COVID-19: The latest picture as at 18th August 2020

In this week’s blog we explore the latest data on weekly deaths, which have remained below seasonal norms for the eighth straight week. However, despite a welcome drop this week, we remain concerned about the risk of a future rise in non COVID-19 deaths, which many medical professionals have warned about, given reductions in the numbers seeking and receiving medical treatment as a result of the pandemic. We also explore the difficulties in defining COVID-19 deaths, as highlighted by the recent decision of Public Health England to adjust the definitions used to categorise deaths as COVID-19 deaths in England, which resulted in a marked drop in the headline number. It is important to remember that, regardless of the timing approach, the published figures only include those who have had a positive test, whereas the weekly figures published by the ONS, and corresponding bodies in Scotland and Northern Ireland, use a broader definition of deaths which mention COVID-19 on the death certificate. Combining these ‘missing’ deaths with the rise in non COVID-19 deaths is a better measure of the true impact of the pandemic on the UK.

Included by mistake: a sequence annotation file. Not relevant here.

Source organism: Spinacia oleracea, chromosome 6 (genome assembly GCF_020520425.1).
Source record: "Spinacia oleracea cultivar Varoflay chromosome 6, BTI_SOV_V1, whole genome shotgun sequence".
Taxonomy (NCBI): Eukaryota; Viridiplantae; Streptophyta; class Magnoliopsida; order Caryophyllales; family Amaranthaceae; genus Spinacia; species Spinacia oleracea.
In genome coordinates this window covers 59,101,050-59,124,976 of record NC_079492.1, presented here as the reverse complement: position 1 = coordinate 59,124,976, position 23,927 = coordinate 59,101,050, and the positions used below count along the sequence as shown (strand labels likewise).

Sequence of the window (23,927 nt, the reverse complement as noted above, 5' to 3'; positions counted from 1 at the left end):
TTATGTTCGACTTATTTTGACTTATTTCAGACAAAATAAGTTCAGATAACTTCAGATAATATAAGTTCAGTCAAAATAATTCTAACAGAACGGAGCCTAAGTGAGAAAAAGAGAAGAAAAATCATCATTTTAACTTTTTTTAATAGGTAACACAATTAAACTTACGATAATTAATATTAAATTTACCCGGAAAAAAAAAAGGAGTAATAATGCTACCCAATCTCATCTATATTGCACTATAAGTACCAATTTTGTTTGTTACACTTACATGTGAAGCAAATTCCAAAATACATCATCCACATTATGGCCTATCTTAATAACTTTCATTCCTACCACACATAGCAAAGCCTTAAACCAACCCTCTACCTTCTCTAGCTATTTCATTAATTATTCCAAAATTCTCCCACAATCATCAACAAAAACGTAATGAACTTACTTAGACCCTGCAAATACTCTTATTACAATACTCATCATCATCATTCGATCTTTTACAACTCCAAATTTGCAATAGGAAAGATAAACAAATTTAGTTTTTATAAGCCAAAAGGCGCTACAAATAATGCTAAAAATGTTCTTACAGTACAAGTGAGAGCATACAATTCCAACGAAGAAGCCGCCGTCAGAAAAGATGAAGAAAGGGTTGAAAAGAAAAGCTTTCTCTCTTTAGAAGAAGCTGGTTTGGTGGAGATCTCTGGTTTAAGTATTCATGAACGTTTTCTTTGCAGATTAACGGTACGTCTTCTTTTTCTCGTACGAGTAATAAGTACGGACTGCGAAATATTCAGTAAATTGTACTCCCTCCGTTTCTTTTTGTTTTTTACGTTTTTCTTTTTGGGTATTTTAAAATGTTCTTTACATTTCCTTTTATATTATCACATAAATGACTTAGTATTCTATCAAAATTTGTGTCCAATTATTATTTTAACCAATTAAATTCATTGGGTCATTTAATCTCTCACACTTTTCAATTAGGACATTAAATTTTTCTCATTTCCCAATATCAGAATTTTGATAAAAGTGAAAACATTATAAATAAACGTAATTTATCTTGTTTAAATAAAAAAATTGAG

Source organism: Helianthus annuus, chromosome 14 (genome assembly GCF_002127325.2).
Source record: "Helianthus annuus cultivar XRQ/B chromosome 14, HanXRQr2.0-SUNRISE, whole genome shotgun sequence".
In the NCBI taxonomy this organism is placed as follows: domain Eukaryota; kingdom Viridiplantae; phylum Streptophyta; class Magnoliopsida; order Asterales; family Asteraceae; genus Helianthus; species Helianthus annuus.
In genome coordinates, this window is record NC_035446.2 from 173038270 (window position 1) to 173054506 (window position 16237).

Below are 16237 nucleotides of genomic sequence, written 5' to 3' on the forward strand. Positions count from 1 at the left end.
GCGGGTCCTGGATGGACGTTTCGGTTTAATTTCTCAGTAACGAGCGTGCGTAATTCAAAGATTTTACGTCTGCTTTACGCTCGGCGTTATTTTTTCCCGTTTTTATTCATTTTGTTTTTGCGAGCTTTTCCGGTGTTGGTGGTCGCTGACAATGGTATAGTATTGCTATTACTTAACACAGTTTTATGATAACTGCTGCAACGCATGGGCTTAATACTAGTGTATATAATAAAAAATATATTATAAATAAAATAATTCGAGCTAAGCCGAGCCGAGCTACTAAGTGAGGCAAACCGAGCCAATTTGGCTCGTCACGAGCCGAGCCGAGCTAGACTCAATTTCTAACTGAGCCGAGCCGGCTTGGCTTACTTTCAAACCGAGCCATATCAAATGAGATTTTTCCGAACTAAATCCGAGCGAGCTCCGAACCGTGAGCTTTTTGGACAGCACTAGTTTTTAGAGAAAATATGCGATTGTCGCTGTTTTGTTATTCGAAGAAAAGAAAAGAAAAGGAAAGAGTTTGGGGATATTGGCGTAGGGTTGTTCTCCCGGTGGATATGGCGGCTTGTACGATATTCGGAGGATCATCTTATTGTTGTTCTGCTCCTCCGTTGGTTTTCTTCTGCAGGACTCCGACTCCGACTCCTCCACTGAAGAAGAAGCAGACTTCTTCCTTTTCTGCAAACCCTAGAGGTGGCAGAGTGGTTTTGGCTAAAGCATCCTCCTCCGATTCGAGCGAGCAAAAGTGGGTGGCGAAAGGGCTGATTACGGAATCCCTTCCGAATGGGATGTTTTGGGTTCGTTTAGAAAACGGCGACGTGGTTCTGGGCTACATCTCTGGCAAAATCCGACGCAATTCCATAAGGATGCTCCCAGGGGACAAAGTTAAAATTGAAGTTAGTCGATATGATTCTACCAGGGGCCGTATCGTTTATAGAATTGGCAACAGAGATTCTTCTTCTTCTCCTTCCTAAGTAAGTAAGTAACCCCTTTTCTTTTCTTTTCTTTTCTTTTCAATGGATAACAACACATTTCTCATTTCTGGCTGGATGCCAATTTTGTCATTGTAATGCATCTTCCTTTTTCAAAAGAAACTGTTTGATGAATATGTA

Weekly deaths remain below seasonal levels

The latest statistics from the ONS include detailed breakdowns of deaths registered in England & Wales up to 7th August. In particular, they identify deaths where there is any mention of COVID-19 on the death certificate. Combining this information with similar data from the corresponding statistical bodies in Scotland and Northern Ireland, we can examine emerging patterns in the data. 

The latest data shows that for the eighth week running, the total registered deaths in the last reported week was below the average for the time of year.  The number of COVID-19 deaths also continues to decline, with the figure for the latest reported week being the lowest for 20 weeks, since the early days of the pandemic in the UK. The continuation of both these trends is welcome news.